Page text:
In the previous posts I went through the bulk of the work required for a reasonably simple CI/CD pipeline for a .NET library, from defining the build using Cake, running it in the cloud using AppVeyor and Travis CI.

This last post will be small, as I’ll only put some finishing touches, like making the code coverage reports available online using Coveralls and adorn the project’s GitHub page with build status information.

Adding the project to Coveralls

Now that the build is working on the cloud CI providers, we can add the nice touch of having the tests code coverage available to see, not only the percentage but to also browse the code and see what’s covered and what’s not - which is probably more relevant than just a loose percentage number.

There are more alternatives - have I thought of it earlier and I probably would have used SonarQube to have not only coverage, but some static code analysis as well, I’ll have to get back at it later - but I went with Coveralls for this example, for no particular reason, just to try it out.

Given the coverage report generation and publish was already discussed on the post dedicated to Cake, all we have left to check out at this point is the project creation on the Coveralls website.

In the homepage, among other things, we can add a new repository. My homepage has already a reference to the project as I’ve added it previously.

Coveralls Home

Adding a repository is really as simple as toggling an on/off switch, given I’ve signed up using my GitHub account, all my projects are already available to add.

Coveralls New Project

When we have results published they’ll show up in the specific project’s page.

Coveralls Project Page

Then we can drill down on the project’s files to see the coverage.

Coveralls Project Files Drill Down

And then click a specific file and see the coverage details for it.

Coveralls File Details

And with the glimpse of my failure to thoroughly test the exceptions, we have Coveralls working 😀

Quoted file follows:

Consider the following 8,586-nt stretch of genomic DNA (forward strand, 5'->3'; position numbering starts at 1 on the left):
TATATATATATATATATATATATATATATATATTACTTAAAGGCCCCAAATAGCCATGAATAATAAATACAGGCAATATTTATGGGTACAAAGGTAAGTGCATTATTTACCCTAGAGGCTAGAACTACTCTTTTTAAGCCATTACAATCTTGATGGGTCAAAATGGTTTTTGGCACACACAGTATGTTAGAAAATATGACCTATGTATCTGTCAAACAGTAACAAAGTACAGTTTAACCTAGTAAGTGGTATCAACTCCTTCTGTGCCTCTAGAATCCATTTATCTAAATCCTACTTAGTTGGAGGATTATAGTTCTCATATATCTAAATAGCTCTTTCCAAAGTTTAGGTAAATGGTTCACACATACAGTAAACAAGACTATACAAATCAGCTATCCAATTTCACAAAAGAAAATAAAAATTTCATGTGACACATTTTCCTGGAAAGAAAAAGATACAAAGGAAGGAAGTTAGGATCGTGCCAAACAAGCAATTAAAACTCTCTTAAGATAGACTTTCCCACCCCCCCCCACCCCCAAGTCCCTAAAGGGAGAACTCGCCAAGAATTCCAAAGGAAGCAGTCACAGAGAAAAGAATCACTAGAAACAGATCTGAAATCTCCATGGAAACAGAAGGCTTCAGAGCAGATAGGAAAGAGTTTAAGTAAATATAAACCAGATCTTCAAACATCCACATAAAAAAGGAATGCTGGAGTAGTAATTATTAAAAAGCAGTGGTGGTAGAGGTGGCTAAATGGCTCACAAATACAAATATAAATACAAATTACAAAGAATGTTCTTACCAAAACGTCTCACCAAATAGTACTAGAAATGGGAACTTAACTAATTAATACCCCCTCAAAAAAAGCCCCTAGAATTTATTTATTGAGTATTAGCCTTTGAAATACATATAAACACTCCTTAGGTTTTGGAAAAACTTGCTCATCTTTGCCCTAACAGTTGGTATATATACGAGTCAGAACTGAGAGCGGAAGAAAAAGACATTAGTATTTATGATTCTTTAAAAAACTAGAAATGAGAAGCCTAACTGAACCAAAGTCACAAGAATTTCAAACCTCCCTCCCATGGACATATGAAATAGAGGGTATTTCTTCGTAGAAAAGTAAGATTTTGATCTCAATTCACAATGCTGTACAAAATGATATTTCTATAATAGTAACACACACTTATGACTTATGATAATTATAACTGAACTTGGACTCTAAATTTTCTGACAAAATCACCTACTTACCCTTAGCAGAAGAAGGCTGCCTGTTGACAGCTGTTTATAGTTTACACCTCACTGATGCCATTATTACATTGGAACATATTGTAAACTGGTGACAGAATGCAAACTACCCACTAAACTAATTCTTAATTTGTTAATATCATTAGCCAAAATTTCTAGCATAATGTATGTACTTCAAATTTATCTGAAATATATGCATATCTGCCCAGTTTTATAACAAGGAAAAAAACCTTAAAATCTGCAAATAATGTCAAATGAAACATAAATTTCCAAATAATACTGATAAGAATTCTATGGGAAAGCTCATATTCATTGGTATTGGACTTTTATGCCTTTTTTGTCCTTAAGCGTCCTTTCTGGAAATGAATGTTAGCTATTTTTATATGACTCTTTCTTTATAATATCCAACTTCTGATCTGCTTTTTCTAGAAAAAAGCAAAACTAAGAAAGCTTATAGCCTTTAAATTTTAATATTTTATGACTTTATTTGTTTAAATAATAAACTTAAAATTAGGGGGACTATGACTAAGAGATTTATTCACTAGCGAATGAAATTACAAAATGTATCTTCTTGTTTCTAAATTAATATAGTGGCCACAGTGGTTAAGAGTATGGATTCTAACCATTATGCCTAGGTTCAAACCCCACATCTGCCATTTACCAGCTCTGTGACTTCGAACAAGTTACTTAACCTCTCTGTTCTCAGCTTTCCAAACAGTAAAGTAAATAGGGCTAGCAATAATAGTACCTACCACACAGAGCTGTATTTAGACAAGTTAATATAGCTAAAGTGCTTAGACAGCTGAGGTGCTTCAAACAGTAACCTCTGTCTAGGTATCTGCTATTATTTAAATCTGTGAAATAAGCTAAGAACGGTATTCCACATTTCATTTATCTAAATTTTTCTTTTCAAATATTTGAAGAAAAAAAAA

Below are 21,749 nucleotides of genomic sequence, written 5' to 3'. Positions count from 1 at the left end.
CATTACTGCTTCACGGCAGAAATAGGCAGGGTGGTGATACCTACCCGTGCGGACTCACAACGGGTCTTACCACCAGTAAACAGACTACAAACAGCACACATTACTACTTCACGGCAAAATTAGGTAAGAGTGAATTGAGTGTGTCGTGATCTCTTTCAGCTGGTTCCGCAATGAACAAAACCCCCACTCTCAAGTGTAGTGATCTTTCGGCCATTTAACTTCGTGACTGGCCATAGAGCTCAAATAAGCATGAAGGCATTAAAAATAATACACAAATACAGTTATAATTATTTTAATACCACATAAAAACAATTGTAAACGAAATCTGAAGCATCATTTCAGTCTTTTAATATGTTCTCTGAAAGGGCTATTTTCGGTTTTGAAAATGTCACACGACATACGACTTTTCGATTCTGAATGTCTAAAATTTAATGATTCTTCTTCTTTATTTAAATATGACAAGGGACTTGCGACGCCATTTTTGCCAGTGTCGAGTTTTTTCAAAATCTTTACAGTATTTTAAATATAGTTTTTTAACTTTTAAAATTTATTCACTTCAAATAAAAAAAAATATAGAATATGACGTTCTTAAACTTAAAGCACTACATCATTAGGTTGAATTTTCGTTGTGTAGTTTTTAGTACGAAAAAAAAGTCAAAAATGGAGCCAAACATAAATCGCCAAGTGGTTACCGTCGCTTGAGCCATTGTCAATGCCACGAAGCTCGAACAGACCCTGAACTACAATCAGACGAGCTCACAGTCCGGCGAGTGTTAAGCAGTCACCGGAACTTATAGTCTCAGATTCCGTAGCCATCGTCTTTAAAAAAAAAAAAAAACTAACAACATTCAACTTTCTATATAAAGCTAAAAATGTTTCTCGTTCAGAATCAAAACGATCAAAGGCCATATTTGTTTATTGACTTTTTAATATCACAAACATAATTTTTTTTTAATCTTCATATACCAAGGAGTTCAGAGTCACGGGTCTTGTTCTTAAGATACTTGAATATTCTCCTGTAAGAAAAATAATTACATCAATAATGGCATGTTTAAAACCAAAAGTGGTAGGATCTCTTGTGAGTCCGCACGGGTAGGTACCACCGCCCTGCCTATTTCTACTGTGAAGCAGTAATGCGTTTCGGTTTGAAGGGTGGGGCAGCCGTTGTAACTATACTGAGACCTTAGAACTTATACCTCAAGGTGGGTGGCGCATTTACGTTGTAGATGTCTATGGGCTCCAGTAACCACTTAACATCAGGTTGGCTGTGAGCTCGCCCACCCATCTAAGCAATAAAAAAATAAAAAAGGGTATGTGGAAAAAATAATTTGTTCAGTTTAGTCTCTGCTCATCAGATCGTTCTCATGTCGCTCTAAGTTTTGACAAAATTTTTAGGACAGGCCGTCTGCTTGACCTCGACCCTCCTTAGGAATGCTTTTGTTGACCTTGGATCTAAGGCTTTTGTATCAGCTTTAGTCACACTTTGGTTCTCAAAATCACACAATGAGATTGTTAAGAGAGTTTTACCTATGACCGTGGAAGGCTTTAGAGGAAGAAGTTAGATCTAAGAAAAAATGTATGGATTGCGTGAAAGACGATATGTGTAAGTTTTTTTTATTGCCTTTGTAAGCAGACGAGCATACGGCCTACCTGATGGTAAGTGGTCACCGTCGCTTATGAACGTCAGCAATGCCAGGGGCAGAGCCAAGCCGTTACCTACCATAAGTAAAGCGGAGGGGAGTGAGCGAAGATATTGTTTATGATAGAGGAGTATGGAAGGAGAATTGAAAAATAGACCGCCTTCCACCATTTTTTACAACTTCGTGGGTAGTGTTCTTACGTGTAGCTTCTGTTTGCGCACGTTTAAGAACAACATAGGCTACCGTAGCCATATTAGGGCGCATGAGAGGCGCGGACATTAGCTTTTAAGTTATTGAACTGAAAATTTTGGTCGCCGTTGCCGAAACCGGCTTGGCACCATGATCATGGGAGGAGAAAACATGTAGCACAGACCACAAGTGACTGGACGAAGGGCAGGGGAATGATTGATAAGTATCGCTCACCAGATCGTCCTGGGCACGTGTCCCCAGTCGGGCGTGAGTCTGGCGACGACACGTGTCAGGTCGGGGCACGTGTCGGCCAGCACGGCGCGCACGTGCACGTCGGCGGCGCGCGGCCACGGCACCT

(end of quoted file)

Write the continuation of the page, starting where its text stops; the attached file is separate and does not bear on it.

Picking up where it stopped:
Bonus: CI status badges

Now that we have everything working, we might as well make it all visible in the GitHub project page by showing CI status badges.

GitHub Badges

For AppVeyor’s badges, on the project settings there’s a section “Badges” that has the details one might need, with a sample for the master branch.

AppVeyor Badges

For Travis CI we could just copy the image address of the status image that shows up at the top of the project page (didn’t really find a specific section for this in their docs, if you do please comment).

Travis CI Badges

For Coveralls, on the project page there’s also a badge with a useful embed option.

Coveralls Badges

Now we just have to put together a couple of tables in markdown with the badges for all the services and we’re good to go.

Wrapping up

So, to sum this all up (post series wise), the end result is that when I make a change and hit git push, the code is built and tested in different environments, coverage is published and eventually the library as well, no manual work besides pushing the code (and merging to master for actually publishing the package).

Also we saw how practical it is to define the builds in C# using Cake. The out of the box stuff works well and if something’s missing we can just code it! I’m pretty sure there are a lot of improvements that can be made, so if you have any feedback about the solution or the posts, send it over!

The accompanying code for these posts is here (tagged to be sure the code reflects what’s written here in the future).